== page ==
Recent clinical studies have demonstrated that hypothermia to 32° to 34°C provides significant clinical benefit when induced after resuscitation from cardiac arrest. However, cooling during the postresuscitation period was slow, requiring 4 to 8 hours to achieve target temperatures after return of spontaneous circulation (ROSC). Whether more rapid cooling would further improve survival remains unclear. We sought to determine whether cooling during cardiac arrest before ROSC (ie, “intra-arrest” hypothermia) has survival benefit over more delayed post-ROSC cooling, using a murine cardiac arrest model.Methods and Results—
A model of potassium-induced cardiac arrest was established in C57BL/6 mice. After 8 minutes of untreated cardiac arrest, resuscitation was attempted with chest compression, ventilation, and intravenous fluid. Mice were randomized to 3 treatment groups (n=10 each): an intra-arrest hypothermia group, in which mice were cooled to 30°C just before attempted resuscitation, and then rewarmed after 1 hour; a post-ROSC hypothermia group, in which mice were kept at 37°C for 20 minutes after successful ROSC and then were cooled to 30°C for 1 hour; and a normothermic control group, in which mice were kept at 37°C. The intra-arrest hypothermia group demonstrated better 72-hour survival than delayed hypothermia and normothermia groups (6/10 versus 1/10 and 1/10 survivors, respectively, P <0.05), with similar differences seen at 6-hour survival and on neurological scoring.Conclusions—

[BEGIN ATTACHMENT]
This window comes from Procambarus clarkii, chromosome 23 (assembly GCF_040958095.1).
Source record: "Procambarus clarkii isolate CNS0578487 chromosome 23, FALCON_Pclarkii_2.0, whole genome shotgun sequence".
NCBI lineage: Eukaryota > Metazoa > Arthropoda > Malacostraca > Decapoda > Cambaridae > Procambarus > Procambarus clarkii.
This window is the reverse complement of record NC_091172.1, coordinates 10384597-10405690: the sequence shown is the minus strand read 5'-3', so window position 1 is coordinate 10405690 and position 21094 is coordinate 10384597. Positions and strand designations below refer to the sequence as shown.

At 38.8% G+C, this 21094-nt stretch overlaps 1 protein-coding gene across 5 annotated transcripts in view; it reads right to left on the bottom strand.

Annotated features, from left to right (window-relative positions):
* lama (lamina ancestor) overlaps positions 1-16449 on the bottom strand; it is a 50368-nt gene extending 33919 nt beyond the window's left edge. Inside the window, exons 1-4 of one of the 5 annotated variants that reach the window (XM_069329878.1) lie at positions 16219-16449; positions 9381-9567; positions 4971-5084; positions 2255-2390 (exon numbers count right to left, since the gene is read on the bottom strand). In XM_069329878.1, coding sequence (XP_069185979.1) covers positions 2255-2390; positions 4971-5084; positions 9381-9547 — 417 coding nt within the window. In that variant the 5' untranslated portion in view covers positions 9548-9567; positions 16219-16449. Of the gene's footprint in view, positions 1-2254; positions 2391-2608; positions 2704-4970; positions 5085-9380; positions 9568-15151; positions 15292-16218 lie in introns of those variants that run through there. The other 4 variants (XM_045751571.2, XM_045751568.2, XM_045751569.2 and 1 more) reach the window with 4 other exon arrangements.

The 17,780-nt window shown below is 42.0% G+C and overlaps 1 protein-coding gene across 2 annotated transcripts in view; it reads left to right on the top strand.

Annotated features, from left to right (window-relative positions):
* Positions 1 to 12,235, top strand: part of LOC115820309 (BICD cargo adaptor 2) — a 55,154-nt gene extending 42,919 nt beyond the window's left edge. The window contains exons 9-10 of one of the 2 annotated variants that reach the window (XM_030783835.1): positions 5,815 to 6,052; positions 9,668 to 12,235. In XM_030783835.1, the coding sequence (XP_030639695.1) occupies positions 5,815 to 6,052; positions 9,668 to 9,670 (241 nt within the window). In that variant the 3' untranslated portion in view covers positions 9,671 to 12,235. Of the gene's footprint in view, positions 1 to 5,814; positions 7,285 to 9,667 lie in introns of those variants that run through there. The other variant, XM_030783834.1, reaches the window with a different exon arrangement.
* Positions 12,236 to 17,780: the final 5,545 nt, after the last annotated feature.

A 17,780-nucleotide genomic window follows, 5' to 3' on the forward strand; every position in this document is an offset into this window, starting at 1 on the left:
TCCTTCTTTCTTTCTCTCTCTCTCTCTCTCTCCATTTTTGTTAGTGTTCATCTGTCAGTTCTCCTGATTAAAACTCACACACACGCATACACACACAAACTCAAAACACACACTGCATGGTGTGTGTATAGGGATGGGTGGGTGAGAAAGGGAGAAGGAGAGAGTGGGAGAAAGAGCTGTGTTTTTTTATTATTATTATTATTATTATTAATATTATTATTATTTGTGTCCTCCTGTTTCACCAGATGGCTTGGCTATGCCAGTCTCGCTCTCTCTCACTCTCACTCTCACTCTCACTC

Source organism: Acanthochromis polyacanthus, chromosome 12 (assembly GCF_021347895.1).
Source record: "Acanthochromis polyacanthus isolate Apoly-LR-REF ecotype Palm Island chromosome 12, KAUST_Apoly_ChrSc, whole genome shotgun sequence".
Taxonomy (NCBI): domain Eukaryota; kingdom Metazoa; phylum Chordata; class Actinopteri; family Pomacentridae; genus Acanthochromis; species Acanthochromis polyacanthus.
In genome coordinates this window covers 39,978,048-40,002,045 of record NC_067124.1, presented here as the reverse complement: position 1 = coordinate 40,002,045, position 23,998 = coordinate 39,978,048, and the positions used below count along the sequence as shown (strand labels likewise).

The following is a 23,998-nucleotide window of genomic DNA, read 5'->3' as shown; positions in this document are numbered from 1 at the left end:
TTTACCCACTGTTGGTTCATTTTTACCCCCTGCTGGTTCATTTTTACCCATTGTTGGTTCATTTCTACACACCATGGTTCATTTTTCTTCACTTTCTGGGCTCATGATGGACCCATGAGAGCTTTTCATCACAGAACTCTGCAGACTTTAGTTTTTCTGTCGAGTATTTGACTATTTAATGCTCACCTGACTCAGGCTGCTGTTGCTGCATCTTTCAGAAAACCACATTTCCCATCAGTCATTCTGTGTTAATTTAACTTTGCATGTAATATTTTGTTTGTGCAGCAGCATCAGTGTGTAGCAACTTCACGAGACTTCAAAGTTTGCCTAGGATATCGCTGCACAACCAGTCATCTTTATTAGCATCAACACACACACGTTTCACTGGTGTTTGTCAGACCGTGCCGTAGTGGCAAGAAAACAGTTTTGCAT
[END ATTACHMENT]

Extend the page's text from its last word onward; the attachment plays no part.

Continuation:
Timing of hypothermia is a crucial determinant of survival in the murine arrest model. Early intra-arrest cooling appears to be significantly better than delayed post-ROSC cooling or normothermic resuscitation.